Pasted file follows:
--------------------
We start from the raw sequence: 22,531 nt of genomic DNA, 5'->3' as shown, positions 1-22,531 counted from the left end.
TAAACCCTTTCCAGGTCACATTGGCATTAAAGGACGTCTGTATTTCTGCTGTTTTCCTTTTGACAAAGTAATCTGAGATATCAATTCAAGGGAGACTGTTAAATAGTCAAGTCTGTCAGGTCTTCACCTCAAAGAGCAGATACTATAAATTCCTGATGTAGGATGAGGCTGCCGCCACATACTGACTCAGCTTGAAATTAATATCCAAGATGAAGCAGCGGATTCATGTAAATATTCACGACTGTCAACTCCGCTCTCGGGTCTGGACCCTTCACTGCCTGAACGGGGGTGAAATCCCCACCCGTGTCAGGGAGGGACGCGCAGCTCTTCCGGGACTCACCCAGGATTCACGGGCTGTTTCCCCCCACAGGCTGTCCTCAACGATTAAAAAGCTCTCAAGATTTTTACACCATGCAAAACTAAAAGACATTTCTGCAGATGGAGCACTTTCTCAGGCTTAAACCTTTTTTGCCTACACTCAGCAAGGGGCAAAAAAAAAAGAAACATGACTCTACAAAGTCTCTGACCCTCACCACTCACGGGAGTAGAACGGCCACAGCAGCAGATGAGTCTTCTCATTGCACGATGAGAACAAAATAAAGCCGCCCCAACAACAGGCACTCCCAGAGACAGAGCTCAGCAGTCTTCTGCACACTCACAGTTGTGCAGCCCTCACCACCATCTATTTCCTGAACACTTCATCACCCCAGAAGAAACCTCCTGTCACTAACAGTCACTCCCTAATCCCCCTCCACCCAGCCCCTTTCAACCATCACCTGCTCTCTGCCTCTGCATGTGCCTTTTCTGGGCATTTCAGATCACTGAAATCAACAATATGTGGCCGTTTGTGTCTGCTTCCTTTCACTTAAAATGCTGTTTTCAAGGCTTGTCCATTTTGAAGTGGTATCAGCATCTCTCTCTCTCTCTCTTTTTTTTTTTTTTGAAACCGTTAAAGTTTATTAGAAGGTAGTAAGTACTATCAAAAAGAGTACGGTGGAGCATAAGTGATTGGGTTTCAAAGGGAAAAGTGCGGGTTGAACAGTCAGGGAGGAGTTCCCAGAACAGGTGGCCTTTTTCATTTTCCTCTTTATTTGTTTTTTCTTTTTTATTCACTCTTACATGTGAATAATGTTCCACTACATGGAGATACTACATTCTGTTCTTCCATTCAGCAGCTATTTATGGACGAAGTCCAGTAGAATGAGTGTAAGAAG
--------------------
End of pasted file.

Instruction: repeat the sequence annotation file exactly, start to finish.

We start from the raw sequence: 22,531 nt of genomic DNA, 5'->3' as shown, positions 1-22,531 counted from the left end.
TAAACCCTTTCCAGGTCACATTGGCATTAAAGGACGTCTGTATTTCTGCTGTTTTCCTTTTGACAAAGTAATCTGAGATATCAATTCAAGGGAGACTGTTAAATAGTCAAGTCTGTCAGGTCTTCACCTCAAAGAGCAGATACTATAAATTCCTGATGTAGGATGAGGCTGCCGCCACATACTGACTCAGCTTGAAATTAATATCCAAGATGAAGCAGCGGATTCATGTAAATATTCACGACTGTCAACTCCGCTCTCGGGTCTGGACCCTTCACTGCCTGAACGGGGGTGAAATCCCCACCCGTGTCAGGGAGGGACGCGCAGCTCTTCCGGGACTCACCCAGGATTCACGGGCTGTTTCCCCCCACAGGCTGTCCTCAACGATTAAAAAGCTCTCAAGATTTTTACACCATGCAAAACTAAAAGACATTTCTGCAGATGGAGCACTTTCTCAGGCTTAAACCTTTTTTGCCTACACTCAGCAAGGGGCAAAAAAAAAAGAAACATGACTCTACAAAGTCTCTGACCCTCACCACTCACGGGAGTAGAACGGCCACAGCAGCAGATGAGTCTTCTCATTGCACGATGAGAACAAAATAAAGCCGCCCCAACAACAGGCACTCCCAGAGACAGAGCTCAGCAGTCTTCTGCACACTCACAGTTGTGCAGCCCTCACCACCATCTATTTCCTGAACACTTCATCACCCCAGAAGAAACCTCCTGTCACTAACAGTCACTCCCTAATCCCCCTCCACCCAGCCCCTTTCAACCATCACCTGCTCTCTGCCTCTGCATGTGCCTTTTCTGGGCATTTCAGATCACTGAAATCAACAATATGTGGCCGTTTGTGTCTGCTTCCTTTCACTTAAAATGCTGTTTTCAAGGCTTGTCCATTTTGAAGTGGTATCAGCATCTCTCTCTCTCTCTCTTTTTTTTTTTTTTGAAACCGTTAAAGTTTATTAGAAGGTAGTAAGTACTATCAAAAAGAGTACGGTGGAGCATAAGTGATTGGGTTTCAAAGGGAAAAGTGCGGGTTGAACAGTCAGGGAGGAGTTCCCAGAACAGGTGGCCTTTTTCATTTTCCTCTTTATTTGTTTTTTCTTTTTTATTCACTCTTACATGTGAATAATGTTCCACTACATGGAGATACTACATTCTGTTCTTCCATTCAGCAGCTATTTATGGACGAAGTCCAGTAGAATGAGTGTAAGAAG